A Master Writer Talks About the Writing Process and More about the Master Tennis Player

In the first part of our conversation with New York Times tennis correspondent and author Christopher Clarey, we gained incredible insights about tennis phenomenon Roger Federer.  In part two, the author shares the story behind the story of how The MASTER:  The Long Run and Beautiful Game of Roger Federer came to be plus his favorite story about Federer. 

SFL:  How did this book come about?  Was it your idea, Roger’s idea, or what? 

I have been covering sports for nearly 35 years and have seen a lot of tennis players come and go. Roger Federer grabbed my attention in 2001 when he all but single handedly destroyed the US Davis Cup team in Basel, Switzerland and shed tears – of joy -- in front of his hometown crowd. Thanks in large part to my employers - The International Herald Tribune and New York Times - I got a great deal of access to Federer through the years, It became clear that I might want to write a book about Federer by 2009, the year he finally won the French Open and became a traveling family man (his twin daughters were born that summer). It was not clear what kind of book it would be, and it took me another 10 years to consider it more seriously and find the right structure. By then, in 2019, it was no longer just Federer’s era. His career was inextricably intertwined with Rafael Nadal’s and Novak Djokovic’s, so the book ultimately became about the Big Three with Federer as the primary thread.

SFL:  Timing and process?

At first, I thought it was best to wait until he finished playing, but I know he plans to write an autobiography at some stage, which I am sure will take up a lot of air and space, and I felt that by the end of 2019 his main body of work was complete. The timing seemed right to look back with the awareness that someone as talented and enthusiastic as Federer could always find a way to make another extraordinary run at a major. I told him of my plans before I signed the deal with my publisher Twelve. He has always kept his distance from book projects, and as a New York Times reporter, I am not allowed to write a book with someone I cover. So, it was an independent endeavor but with huge input from him in the sense that we had done more than 20 in-depth interviews over 20 years. I also had had remarkable access to most members of his team during that period for my newspaper coverage but wanted to provide fresh perspective and scope, so I ended up interviewing more than 80 people for the book itself.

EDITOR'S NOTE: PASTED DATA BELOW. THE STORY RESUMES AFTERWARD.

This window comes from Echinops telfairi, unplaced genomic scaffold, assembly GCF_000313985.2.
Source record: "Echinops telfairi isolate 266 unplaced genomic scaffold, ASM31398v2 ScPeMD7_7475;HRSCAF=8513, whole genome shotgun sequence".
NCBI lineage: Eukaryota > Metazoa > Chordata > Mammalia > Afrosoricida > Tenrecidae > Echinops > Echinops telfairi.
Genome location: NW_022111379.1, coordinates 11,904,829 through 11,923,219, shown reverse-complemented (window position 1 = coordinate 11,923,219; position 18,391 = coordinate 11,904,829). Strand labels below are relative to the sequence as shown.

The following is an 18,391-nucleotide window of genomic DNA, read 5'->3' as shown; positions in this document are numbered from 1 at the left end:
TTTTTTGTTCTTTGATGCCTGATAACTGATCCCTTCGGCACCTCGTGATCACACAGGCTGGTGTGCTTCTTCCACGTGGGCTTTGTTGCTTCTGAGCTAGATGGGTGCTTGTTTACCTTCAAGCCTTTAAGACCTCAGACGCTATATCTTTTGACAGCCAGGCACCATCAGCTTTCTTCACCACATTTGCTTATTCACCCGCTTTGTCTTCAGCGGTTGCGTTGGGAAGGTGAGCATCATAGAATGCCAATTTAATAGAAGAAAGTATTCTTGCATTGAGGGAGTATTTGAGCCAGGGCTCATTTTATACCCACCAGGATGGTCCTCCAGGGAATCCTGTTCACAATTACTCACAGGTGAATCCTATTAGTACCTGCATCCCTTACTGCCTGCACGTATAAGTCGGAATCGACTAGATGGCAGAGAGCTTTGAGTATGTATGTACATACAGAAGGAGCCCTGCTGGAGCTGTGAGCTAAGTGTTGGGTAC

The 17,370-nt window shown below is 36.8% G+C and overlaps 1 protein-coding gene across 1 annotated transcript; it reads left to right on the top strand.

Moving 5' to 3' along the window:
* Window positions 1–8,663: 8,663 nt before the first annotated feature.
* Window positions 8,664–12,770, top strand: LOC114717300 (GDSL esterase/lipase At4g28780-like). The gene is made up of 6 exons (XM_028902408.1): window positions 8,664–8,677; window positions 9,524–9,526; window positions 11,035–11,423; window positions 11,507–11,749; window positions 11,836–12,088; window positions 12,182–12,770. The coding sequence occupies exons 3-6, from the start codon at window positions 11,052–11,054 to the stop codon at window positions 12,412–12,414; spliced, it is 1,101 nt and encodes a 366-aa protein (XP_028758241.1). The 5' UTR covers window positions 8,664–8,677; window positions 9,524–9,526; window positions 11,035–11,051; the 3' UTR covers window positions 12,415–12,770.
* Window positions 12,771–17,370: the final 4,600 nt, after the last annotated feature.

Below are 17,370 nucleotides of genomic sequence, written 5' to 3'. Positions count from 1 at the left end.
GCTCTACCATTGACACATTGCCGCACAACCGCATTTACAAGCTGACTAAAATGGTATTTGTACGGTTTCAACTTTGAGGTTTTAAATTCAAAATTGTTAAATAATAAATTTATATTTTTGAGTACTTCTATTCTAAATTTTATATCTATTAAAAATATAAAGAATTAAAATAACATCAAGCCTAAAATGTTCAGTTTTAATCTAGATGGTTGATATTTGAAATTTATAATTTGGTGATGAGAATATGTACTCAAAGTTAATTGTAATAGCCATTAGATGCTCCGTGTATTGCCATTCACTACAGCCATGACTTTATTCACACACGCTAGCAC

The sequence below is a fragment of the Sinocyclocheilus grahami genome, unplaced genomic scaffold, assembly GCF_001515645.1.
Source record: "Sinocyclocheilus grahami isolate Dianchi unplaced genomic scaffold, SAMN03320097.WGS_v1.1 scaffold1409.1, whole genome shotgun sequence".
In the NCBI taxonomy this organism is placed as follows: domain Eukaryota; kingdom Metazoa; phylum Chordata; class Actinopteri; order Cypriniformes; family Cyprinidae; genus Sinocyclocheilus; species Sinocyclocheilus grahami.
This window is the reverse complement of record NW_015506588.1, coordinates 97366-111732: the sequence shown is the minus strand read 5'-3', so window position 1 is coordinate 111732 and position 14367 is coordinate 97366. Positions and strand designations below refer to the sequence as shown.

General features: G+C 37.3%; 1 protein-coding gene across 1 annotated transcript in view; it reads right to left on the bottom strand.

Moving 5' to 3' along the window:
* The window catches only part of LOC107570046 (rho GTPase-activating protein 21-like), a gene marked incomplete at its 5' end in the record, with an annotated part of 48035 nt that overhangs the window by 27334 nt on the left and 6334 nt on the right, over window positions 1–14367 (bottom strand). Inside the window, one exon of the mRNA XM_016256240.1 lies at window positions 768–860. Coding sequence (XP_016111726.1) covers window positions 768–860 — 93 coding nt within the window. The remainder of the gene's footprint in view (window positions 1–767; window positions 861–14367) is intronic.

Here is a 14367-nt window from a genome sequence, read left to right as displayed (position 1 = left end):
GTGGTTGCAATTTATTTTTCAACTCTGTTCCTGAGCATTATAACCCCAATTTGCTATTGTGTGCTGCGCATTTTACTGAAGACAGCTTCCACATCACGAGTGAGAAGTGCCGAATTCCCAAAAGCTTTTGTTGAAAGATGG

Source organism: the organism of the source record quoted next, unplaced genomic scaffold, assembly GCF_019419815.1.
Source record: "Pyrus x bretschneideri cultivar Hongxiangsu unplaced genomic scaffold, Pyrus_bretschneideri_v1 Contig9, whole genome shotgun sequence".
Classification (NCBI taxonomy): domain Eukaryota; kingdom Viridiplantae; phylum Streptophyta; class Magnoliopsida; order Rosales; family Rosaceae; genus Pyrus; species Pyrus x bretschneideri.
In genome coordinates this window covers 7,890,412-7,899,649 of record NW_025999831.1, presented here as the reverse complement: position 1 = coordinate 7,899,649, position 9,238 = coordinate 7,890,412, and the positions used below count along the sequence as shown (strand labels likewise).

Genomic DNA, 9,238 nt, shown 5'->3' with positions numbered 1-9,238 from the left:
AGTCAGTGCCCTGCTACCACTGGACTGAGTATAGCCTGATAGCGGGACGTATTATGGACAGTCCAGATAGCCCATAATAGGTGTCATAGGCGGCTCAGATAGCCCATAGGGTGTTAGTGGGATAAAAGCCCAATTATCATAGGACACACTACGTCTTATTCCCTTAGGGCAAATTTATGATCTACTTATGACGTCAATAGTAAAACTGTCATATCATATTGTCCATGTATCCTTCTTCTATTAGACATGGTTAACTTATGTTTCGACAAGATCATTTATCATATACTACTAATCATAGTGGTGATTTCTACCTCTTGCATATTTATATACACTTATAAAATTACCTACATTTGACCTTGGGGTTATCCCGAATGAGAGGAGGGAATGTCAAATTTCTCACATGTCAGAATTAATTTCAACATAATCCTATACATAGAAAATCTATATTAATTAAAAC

SFLHow long did it take to write the book?

I researched the book for most of 2020 when I was not on duty for the New York Times. It took me about six months to write, and I could not have managed it without the five-month leave I received from the Times and my sports editor Randy Archibold. I finished it in early May 2021 and was told by my publisher Sean Demond that for a book of that length and depth, I had written it very quickly. I can assure you that it did not feel quick! Hardest thing I’ve done in journalism but also the most rewarding.

SFL:  If you had to pick one, what’s your favorite story about Roger as a person?

When Federer was 16 and had finished his compulsory schooling in Switzerland, he decided to leave school and turn professional, dedicating himself fully to tennis. This was a highly unconventional approach at the time in Switzerland, a conservative country that puts a premium on education. Federer was visiting his family dentist in Basel and while he was in the chair, the dentist asked him what his plans were. Federer said he was a tennis player now. The dentist, according to Federer, seemed surprised, taken aback in fact, and he asked Federer what else he was doing. “No, that’s it, I’m a tennis player,” Federer answered.

He never went back to the family dentist.  Moral of the story: He likes positive energy (a lot).

Note:  First part of our conversation with Christopher Clarey can be found here.  Christopher’s book is available in stores and through Amazon.